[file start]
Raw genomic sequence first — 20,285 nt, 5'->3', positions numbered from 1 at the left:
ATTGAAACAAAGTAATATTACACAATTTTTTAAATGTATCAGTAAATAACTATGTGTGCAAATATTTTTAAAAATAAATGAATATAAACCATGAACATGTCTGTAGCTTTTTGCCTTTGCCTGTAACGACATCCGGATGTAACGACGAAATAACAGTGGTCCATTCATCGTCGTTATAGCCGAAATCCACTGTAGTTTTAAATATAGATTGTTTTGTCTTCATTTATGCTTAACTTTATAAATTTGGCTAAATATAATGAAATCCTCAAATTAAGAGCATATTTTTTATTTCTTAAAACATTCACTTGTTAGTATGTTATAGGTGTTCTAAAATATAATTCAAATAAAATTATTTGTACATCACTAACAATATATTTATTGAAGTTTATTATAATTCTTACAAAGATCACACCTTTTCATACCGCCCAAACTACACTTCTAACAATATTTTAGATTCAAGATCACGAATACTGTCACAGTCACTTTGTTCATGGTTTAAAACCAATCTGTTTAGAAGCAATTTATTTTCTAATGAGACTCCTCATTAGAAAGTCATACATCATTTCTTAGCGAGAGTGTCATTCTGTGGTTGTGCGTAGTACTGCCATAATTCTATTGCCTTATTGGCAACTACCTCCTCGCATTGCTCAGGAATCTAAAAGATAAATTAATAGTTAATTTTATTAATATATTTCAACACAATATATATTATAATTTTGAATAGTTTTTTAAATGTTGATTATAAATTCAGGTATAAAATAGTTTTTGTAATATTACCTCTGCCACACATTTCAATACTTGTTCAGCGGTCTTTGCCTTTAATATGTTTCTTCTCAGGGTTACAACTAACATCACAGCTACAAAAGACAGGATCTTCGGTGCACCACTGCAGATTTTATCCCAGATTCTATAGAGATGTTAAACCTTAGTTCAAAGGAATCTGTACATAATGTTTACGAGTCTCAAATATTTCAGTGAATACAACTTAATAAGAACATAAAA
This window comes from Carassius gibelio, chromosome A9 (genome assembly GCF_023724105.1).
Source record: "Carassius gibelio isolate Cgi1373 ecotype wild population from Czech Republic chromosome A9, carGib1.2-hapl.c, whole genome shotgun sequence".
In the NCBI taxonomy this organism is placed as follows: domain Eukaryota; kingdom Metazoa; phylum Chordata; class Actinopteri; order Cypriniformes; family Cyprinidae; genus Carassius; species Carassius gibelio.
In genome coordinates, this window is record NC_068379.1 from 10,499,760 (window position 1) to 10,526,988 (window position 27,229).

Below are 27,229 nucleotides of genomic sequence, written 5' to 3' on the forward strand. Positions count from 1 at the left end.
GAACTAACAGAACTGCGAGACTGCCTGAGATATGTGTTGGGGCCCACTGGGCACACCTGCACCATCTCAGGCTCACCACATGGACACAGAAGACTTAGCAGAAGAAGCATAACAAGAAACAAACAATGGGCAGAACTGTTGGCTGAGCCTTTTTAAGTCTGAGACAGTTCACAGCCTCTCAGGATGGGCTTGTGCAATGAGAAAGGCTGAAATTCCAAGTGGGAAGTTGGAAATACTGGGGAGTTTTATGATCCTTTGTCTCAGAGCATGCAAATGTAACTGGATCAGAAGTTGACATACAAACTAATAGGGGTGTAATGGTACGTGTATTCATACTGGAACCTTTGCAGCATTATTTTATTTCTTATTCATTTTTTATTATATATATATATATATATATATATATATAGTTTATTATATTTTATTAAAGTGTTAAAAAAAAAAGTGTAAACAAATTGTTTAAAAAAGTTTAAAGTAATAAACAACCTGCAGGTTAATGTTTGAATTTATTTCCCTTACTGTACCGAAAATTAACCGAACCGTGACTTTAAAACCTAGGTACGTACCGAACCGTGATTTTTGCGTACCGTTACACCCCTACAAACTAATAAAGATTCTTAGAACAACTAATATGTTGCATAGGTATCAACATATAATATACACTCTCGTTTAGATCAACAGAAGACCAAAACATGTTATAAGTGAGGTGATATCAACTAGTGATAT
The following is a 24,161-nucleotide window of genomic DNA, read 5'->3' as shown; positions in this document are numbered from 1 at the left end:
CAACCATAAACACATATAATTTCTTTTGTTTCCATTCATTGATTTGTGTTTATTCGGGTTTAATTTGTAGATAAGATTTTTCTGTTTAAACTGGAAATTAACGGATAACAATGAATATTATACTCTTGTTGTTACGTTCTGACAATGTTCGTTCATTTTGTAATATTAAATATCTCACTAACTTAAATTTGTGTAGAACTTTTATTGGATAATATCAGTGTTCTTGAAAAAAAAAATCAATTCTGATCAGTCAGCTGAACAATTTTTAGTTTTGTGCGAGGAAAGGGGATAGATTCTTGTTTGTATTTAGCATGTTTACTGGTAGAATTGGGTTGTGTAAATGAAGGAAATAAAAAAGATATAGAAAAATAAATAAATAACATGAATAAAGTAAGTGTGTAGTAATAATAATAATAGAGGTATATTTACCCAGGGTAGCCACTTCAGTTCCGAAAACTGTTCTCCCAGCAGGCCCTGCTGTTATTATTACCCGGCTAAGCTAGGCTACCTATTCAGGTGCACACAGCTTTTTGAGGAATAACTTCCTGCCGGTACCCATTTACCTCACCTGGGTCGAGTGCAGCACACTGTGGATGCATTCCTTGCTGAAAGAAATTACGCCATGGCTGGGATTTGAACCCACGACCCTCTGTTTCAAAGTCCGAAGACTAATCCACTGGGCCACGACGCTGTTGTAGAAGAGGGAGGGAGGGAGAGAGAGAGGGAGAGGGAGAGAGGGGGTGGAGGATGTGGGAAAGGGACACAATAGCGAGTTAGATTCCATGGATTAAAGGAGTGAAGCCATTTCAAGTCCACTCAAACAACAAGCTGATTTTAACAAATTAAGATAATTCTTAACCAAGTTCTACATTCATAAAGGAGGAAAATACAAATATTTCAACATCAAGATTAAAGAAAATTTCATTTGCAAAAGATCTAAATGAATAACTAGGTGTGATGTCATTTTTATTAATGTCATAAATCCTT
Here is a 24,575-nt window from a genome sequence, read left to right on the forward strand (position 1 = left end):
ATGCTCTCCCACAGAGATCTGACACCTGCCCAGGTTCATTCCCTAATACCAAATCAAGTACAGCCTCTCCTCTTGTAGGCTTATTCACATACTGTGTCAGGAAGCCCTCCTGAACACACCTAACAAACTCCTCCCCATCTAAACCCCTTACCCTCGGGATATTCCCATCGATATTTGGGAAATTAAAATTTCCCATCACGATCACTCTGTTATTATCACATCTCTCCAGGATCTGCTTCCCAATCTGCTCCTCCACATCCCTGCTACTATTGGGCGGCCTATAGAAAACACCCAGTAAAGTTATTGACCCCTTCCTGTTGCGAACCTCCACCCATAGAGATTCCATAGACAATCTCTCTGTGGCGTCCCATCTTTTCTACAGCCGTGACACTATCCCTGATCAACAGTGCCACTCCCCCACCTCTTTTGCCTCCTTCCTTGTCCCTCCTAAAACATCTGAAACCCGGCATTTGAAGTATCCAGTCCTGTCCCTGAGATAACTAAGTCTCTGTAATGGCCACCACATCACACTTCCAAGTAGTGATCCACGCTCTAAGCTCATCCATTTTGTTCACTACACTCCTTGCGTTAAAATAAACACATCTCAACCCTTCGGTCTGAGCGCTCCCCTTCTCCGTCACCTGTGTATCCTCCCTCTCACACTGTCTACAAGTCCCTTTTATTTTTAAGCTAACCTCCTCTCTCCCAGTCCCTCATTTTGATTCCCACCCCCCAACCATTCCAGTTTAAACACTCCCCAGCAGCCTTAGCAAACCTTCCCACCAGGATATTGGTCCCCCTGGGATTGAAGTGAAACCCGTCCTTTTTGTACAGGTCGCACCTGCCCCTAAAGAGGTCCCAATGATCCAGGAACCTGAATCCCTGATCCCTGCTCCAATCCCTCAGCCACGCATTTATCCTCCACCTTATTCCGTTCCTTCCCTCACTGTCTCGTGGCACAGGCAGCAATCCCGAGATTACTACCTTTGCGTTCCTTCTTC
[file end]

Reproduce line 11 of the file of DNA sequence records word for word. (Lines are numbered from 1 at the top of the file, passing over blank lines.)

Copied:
Here is a 24,575-nt window from a genome sequence, read left to right on the forward strand (position 1 = left end):